I heard a popular preacher teaching that certain songs were appropriate for worship and certain songs were not. I agreed in theory, but I could not agree with the songs he chose to exclude. He regarded songs such as “Soon and Very Soon”, or, “Swing Low Sweet Chariot”, or “Kum Ba Ya”, as inappropriate. He spoke of them as “lite”—campfire songs. It shows his ignorance and insensitivity. It could show that he has not lived enough and suffered enough for these songs to have meaning to him. But I doubt that this is true.
I give him the last bit of credit because so many others suffer the same ignorance. Kum Ba Ya has a place on the lips of anyone who has ever suffered or found themselves in need of God’s grace. It has deep meaning to anyone who has a need of God’s loving care. It is not a lite song but one ladened with sorrow and longing. It was not written around or for a campfire, but in the cotton fields by slaves who fostered hope of deliverance. Kum Ba Ya means Come by here. It is a cry, not a song; a prayer of one in desperate need of God’s presence.
For those who might cry out to God and ask Him to take notice of them, this song has meaning. If you tell me you do not understand when the song says “someone’s crying Lord,” then I will understand why you think nothing of it. If you have never been desperate enough to weep bitterly the words will be hallow to you. If you have never spent anxious hours on your knees imploring God to take notice of you, then the song will not touch you. If, however, you have lived, or are living a life that knows the turmoil of sin and sorrow then you know what it is to cry Kum Ba Ya.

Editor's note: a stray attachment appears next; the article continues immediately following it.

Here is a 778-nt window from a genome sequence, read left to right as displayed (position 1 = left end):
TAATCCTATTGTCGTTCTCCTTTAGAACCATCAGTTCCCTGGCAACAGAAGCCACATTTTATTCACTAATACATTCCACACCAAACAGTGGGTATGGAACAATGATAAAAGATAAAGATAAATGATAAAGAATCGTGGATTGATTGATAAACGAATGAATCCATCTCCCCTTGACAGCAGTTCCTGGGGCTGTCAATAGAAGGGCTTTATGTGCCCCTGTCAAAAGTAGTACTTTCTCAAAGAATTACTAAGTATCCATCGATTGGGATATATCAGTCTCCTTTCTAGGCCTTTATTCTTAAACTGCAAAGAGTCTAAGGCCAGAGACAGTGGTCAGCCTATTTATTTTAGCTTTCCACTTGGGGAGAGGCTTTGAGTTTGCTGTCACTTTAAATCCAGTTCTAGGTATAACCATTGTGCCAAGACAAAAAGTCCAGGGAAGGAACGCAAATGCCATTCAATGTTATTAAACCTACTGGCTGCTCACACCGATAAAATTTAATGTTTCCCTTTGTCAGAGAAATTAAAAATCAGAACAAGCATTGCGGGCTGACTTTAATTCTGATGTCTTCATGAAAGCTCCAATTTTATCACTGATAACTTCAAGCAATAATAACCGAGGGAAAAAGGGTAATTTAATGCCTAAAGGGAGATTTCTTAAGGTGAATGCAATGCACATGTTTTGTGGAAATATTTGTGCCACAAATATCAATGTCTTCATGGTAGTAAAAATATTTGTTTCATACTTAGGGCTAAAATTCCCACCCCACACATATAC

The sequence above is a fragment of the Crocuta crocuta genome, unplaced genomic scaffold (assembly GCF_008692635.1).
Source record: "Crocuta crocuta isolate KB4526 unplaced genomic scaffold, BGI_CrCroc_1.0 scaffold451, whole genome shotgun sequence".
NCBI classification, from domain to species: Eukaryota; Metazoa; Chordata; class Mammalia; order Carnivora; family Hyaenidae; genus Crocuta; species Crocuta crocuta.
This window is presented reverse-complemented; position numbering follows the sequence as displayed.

Kum Ba Ya is a hopeful song. While there is pain, there is also joy because—“someone’s laughing” and “someone’s singing.” The song was birthed in the painful oppression of slavery and offered hope to many. There is no reason it should not do the same today. If it is relegated to simply a “campfire song” I pray it is because of ignorance and not because we can no longer relate to those who suffer. This is my prayer, “Kum Ba Ya my Lord. Kum Ba Ya.”
Ex. 6:5, Psa. 18:6, Psa. 22:24, Psa. 28:2, Psa. 30:2, Psa. 69:3, Psa. 77:1, Psa. 88:13, Psa. 102:1, Psa. 119:147, Acts 7:34, James 5:4
Copyright(c)2006 Hudson Russell Davis